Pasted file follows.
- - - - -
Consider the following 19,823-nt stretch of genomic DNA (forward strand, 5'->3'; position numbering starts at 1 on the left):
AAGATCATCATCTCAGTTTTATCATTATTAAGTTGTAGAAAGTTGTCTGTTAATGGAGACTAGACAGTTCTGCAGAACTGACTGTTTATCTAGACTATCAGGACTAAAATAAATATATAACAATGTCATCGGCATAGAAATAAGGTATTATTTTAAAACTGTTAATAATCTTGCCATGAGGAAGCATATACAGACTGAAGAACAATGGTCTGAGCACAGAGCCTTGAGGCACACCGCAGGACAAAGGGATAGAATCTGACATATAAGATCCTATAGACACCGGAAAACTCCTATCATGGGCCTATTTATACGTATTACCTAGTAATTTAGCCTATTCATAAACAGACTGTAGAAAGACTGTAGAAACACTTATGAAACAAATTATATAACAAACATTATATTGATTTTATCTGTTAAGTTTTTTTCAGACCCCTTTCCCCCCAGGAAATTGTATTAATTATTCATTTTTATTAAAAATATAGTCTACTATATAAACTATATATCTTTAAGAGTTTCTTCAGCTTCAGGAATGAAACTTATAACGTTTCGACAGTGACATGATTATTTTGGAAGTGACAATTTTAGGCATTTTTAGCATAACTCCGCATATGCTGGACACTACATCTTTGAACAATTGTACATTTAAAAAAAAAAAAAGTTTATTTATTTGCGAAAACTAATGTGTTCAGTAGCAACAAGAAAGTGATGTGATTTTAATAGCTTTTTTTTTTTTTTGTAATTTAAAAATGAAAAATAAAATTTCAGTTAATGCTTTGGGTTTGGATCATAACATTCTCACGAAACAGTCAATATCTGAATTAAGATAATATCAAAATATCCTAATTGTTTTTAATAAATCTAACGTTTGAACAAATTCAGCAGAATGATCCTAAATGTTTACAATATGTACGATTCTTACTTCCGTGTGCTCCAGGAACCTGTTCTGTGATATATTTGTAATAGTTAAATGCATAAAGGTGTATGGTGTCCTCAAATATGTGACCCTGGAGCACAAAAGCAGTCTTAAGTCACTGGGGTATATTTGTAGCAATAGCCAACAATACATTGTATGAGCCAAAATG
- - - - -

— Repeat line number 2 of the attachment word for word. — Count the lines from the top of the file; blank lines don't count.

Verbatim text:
AAGATCATCATCTCAGTTTTATCATTATTAAGTTGTAGAAAGTTGTCTGTTAATGGAGACTAGACAGTTCTGCAGAACTGACTGTTTATCTAGACTATCAGGACTAAAATAAATATATAACAATGTCATCGGCATAGAAATAAGGTATTATTTTAAAACTGTTAATAATCTTGCCATGAGGAAGCATATACAGACTGAAGAACAATGGTCTGAGCACAGAGCCTTGAGGCACACCGCAGGACAAAGGGATAGAATCTGACATATAAGATCCTATAGACACCGGAAAACTCCTATCATGGGCCTATTTATACGTATTACCTAGTAATTTAGCCTATTCATAAACAGACTGTAGAAAGACTGTAGAAACACTTATGAAACAAATTATATAACAAACATTATATTGATTTTATCTGTTAAGTTTTTTTCAGACCCCTTTCCCCCCAGGAAATTGTATTAATTATTCATTTTTATTAAAAATATAGTCTACTATATAAACTATATATCTTTAAGAGTTTCTTCAGCTTCAGGAATGAAACTTATAACGTTTCGACAGTGACATGATTATTTTGGAAGTGACAATTTTAGGCATTTTTAGCATAACTCCGCATATGCTGGACACTACATCTTTGAACAATTGTACATTTAAAAAAAAAAAAAGTTTATTTATTTGCGAAAACTAATGTGTTCAGTAGCAACAAGAAAGTGATGTGATTTTAATAGCTTTTTTTTTTTTTTGTAATTTAAAAATGAAAAATAAAATTTCAGTTAATGCTTTGGGTTTGGATCATAACATTCTCACGAAACAGTCAATATCTGAATTAAGATAATATCAAAATATCCTAATTGTTTTTAATAAATCTAACGTTTGAACAAATTCAGCAGAATGATCCTAAATGTTTACAATATGTACGATTCTTACTTCCGTGTGCTCCAGGAACCTGTTCTGTGATATATTTGTAATAGTTAAATGCATAAAGGTGTATGGTGTCCTCAAATATGTGACCCTGGAGCACAAAAGCAGTCTTAAGTCACTGGGGTATATTTGTAGCAATAGCCAACAATACATTGTATGAGCCAAAATG